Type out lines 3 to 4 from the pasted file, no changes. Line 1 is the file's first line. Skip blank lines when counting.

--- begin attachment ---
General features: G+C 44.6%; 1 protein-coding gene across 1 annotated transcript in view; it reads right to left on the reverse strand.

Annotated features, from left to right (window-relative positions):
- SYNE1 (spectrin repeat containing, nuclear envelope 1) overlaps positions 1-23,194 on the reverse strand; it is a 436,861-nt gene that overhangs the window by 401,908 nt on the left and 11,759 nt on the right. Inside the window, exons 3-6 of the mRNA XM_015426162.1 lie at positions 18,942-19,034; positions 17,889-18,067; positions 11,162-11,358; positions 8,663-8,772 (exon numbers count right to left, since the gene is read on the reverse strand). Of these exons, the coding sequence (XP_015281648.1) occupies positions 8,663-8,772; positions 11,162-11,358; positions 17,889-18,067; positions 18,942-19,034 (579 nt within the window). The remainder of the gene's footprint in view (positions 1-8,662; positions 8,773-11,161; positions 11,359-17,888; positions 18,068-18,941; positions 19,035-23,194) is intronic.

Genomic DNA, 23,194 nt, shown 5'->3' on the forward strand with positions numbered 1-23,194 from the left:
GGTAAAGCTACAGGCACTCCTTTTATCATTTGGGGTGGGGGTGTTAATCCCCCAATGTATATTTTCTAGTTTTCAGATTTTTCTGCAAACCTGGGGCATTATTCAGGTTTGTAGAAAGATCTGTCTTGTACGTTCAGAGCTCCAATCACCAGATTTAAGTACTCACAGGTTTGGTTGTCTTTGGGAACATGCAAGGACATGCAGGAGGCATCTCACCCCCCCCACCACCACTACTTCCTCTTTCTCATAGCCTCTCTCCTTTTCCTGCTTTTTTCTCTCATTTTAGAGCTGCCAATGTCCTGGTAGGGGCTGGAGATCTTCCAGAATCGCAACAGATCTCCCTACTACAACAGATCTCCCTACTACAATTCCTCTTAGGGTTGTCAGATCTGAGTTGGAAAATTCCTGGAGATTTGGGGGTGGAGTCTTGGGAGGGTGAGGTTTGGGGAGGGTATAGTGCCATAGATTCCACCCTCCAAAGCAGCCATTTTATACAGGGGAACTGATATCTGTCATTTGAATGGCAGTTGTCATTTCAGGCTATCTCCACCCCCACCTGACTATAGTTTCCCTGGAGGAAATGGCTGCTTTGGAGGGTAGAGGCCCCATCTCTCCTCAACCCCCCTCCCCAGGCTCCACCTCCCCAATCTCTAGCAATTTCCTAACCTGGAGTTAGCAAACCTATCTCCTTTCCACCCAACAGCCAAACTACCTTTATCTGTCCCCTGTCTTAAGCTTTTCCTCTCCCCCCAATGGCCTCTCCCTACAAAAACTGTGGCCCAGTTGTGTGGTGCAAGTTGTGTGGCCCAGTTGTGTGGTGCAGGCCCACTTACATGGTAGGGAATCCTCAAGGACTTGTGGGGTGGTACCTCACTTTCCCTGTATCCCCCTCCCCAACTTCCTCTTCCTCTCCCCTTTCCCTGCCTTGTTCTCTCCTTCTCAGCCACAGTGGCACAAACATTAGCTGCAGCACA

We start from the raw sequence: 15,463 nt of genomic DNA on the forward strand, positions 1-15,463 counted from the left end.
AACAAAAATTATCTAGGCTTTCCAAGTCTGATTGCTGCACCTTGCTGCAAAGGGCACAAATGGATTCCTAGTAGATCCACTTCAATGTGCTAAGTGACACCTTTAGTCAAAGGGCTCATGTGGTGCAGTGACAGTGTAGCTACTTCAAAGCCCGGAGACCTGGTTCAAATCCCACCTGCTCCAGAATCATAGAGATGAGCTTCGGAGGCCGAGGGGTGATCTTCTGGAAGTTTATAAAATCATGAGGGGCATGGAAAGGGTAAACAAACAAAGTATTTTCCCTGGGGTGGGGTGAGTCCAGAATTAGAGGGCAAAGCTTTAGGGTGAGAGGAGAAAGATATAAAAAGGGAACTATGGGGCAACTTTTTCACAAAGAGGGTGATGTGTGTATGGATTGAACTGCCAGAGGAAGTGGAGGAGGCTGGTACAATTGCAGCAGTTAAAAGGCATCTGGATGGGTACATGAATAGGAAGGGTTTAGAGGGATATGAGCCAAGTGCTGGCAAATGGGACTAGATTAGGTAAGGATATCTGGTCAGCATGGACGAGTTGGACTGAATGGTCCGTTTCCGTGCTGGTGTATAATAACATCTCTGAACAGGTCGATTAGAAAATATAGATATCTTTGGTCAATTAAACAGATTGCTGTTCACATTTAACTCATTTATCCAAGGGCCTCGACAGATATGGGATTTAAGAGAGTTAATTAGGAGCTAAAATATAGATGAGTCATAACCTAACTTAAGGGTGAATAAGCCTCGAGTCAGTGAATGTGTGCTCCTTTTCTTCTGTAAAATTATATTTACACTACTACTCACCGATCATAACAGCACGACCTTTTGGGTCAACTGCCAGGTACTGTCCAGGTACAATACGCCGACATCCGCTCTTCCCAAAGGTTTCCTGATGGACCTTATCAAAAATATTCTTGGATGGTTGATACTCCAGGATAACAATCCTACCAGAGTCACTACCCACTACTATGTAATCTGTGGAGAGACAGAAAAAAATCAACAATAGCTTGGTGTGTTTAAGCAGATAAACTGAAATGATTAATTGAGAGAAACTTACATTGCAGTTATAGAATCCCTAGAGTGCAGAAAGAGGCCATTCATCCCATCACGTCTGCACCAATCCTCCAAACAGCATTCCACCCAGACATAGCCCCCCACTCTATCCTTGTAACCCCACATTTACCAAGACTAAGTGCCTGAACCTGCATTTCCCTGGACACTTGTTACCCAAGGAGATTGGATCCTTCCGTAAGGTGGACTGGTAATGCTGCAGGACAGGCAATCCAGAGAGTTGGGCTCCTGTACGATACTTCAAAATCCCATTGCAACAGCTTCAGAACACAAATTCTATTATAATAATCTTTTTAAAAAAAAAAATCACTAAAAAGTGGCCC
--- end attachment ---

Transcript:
- SYNE1 (spectrin repeat containing, nuclear envelope 1) overlaps positions 1-23,194 on the reverse strand; it is a 436,861-nt gene that overhangs the window by 401,908 nt on the left and 11,759 nt on the right. Inside the window, exons 3-6 of the mRNA XM_015426162.1 lie at positions 18,942-19,034; positions 17,889-18,067; positions 11,162-11,358; positions 8,663-8,772 (exon numbers count right to left, since the gene is read on the reverse strand). Of these exons, the coding sequence (XP_015281648.1) occupies positions 8,663-8,772; positions 11,162-11,358; positions 17,889-18,067; positions 18,942-19,034 (579 nt within the window). The remainder of the gene's footprint in view (positions 1-8,662; positions 8,773-11,161; positions 11,359-17,888; positions 18,068-18,941; positions 19,035-23,194) is intronic.

Genomic DNA, 23,194 nt, shown 5'->3' on the forward strand with positions numbered 1-23,194 from the left: